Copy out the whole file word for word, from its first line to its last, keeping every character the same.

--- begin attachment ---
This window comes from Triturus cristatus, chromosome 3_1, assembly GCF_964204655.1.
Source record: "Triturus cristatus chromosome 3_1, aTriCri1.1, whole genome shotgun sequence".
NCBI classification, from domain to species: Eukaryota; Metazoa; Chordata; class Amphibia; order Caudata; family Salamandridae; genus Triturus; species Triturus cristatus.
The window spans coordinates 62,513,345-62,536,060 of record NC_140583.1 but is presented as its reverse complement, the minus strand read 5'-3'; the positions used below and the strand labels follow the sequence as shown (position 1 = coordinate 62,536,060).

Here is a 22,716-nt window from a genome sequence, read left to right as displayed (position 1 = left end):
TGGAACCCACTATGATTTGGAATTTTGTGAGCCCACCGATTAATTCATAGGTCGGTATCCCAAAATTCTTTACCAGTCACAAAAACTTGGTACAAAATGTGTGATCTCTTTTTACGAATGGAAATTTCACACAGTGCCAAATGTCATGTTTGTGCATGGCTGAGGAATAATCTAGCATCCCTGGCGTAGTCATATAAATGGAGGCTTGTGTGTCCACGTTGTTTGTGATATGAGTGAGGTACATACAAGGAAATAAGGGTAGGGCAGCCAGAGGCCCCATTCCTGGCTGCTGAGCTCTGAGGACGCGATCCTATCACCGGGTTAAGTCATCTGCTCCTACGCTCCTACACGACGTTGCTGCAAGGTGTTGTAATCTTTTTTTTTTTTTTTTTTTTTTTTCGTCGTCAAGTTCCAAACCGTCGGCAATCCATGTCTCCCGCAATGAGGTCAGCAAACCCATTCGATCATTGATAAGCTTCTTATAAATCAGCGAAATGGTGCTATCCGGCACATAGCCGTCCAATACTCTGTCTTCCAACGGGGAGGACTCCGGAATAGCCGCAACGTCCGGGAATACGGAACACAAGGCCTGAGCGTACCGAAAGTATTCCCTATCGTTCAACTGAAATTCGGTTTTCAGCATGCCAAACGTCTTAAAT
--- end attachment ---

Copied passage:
This window comes from Triturus cristatus, chromosome 3_1, assembly GCF_964204655.1.
Source record: "Triturus cristatus chromosome 3_1, aTriCri1.1, whole genome shotgun sequence".
NCBI classification, from domain to species: Eukaryota; Metazoa; Chordata; class Amphibia; order Caudata; family Salamandridae; genus Triturus; species Triturus cristatus.
The window spans coordinates 62,513,345-62,536,060 of record NC_140583.1 but is presented as its reverse complement, the minus strand read 5'-3'; the positions used below and the strand labels follow the sequence as shown (position 1 = coordinate 62,536,060).

Here is a 22,716-nt window from a genome sequence, read left to right as displayed (position 1 = left end):
TGGAACCCACTATGATTTGGAATTTTGTGAGCCCACCGATTAATTCATAGGTCGGTATCCCAAAATTCTTTACCAGTCACAAAAACTTGGTACAAAATGTGTGATCTCTTTTTACGAATGGAAATTTCACACAGTGCCAAATGTCATGTTTGTGCATGGCTGAGGAATAATCTAGCATCCCTGGCGTAGTCATATAAATGGAGGCTTGTGTGTCCACGTTGTTTGTGATATGAGTGAGGTACATACAAGGAAATAAGGGTAGGGCAGCCAGAGGCCCCATTCCTGGCTGCTGAGCTCTGAGGACGCGATCCTATCACCGGGTTAAGTCATCTGCTCCTACGCTCCTACACGACGTTGCTGCAAGGTGTTGTAATCTTTTTTTTTTTTTTTTTTTTTTTTCGTCGTCAAGTTCCAAACCGTCGGCAATCCATGTCTCCCGCAATGAGGTCAGCAAACCCATTCGATCATTGATAAGCTTCTTATAAATCAGCGAAATGGTGCTATCCGGCACATAGCCGTCCAATACTCTGTCTTCCAACGGGGAGGACTCCGGAATAGCCGCAACGTCCGGGAATACGGAACACAAGGCCTGAGCGTACCGAAAGTATTCCCTATCGTTCAACTGAAATTCGGTTTTCAGCATGCCAAACGTCTTAAAT